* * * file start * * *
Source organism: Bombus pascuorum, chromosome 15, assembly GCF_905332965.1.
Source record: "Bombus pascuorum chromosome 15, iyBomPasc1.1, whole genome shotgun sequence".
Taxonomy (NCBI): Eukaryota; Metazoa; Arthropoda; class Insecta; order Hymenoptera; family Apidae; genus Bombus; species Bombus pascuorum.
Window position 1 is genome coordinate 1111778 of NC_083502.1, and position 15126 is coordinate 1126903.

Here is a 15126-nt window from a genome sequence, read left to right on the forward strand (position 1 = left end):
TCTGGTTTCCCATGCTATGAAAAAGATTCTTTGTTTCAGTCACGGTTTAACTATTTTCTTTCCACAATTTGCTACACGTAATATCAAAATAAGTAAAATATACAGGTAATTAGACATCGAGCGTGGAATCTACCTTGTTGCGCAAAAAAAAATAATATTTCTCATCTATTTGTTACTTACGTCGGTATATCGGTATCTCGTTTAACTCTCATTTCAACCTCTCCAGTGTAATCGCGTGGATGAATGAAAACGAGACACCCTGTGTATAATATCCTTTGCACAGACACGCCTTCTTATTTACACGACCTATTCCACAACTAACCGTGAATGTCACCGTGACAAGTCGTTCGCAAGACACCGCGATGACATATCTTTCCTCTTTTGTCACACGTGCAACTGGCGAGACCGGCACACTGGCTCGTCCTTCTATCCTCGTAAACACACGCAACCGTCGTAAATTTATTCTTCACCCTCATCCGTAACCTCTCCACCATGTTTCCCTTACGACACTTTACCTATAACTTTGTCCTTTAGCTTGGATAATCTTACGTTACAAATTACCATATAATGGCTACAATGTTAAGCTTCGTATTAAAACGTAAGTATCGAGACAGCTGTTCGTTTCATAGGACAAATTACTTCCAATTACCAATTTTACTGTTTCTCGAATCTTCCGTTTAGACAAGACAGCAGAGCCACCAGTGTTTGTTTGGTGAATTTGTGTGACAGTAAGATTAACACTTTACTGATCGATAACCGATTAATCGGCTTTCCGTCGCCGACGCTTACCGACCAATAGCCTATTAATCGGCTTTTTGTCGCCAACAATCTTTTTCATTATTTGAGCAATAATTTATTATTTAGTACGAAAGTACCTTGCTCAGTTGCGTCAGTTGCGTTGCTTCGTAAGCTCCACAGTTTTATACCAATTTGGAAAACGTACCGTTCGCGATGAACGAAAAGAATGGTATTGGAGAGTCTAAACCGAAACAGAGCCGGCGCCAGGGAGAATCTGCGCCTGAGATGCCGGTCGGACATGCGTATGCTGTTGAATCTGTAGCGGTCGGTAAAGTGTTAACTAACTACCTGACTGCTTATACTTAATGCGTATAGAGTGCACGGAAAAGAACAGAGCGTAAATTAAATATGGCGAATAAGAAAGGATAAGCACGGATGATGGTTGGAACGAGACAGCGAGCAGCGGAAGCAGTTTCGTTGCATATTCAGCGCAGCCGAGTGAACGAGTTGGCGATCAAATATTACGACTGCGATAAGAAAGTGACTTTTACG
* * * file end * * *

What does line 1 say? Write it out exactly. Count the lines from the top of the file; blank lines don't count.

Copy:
Source organism: Bombus pascuorum, chromosome 15, assembly GCF_905332965.1.